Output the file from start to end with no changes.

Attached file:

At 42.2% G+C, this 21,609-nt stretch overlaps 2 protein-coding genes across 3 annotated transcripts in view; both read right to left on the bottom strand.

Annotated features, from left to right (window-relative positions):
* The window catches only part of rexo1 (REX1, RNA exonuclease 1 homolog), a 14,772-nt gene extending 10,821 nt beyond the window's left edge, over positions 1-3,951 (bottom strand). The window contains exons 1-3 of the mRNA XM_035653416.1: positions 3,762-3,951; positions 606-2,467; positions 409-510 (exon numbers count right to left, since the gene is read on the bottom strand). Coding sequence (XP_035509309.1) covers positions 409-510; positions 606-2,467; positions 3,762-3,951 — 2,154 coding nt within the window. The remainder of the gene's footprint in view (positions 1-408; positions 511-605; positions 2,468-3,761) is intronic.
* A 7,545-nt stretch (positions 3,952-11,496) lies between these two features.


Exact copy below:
At 42.2% G+C, this 21,609-nt stretch overlaps 2 protein-coding genes across 3 annotated transcripts in view; both read right to left on the bottom strand.

Annotated features, from left to right (window-relative positions):
* The window catches only part of rexo1 (REX1, RNA exonuclease 1 homolog), a 14,772-nt gene extending 10,821 nt beyond the window's left edge, over positions 1-3,951 (bottom strand). The window contains exons 1-3 of the mRNA XM_035653416.1: positions 3,762-3,951; positions 606-2,467; positions 409-510 (exon numbers count right to left, since the gene is read on the bottom strand). Coding sequence (XP_035509309.1) covers positions 409-510; positions 606-2,467; positions 3,762-3,951 — 2,154 coding nt within the window. The remainder of the gene's footprint in view (positions 1-408; positions 511-605; positions 2,468-3,761) is intronic.
* A 7,545-nt stretch (positions 3,952-11,496) lies between these two features.